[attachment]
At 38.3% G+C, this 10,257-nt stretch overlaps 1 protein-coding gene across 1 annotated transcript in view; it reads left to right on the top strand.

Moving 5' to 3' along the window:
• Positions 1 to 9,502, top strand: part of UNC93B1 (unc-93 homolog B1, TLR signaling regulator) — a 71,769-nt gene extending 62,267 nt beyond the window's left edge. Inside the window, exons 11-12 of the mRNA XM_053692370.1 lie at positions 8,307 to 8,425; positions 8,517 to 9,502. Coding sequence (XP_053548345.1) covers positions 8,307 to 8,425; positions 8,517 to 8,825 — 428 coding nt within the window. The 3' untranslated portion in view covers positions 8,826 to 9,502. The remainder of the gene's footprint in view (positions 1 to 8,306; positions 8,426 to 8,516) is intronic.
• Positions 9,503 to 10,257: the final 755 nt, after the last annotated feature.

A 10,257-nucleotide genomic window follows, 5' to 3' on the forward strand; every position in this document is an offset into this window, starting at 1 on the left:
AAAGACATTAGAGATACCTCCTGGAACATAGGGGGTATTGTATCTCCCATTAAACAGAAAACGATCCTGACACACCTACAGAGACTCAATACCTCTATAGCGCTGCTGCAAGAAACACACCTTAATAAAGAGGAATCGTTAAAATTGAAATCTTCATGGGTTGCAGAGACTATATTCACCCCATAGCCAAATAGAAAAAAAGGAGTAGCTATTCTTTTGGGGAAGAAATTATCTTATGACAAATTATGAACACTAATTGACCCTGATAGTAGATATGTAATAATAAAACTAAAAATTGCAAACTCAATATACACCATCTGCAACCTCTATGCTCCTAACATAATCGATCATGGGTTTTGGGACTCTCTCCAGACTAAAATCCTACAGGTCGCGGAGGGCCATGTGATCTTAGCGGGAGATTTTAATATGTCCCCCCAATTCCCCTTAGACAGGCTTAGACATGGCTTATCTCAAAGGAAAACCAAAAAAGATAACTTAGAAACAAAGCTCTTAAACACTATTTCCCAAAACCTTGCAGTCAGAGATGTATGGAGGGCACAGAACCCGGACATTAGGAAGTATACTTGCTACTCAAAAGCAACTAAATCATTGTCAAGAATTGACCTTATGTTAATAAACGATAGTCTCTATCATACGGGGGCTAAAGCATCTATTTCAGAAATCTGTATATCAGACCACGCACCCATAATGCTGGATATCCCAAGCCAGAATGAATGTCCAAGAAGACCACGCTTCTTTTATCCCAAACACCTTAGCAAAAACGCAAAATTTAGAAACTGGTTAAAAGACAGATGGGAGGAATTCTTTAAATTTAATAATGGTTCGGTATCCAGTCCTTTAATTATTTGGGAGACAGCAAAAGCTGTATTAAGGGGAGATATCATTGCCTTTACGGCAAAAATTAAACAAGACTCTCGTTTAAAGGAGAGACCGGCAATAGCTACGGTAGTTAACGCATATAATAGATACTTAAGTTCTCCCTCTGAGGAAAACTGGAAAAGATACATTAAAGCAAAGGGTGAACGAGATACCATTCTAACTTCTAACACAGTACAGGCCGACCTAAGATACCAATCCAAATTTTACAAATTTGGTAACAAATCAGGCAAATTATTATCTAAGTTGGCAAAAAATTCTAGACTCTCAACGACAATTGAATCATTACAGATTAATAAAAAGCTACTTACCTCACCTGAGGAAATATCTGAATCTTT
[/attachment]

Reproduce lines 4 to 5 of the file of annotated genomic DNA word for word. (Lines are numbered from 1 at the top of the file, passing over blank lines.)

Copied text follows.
• Positions 9,503 to 10,257: the final 755 nt, after the last annotated feature.

A 10,257-nucleotide genomic window follows, 5' to 3' on the forward strand; every position in this document is an offset into this window, starting at 1 on the left: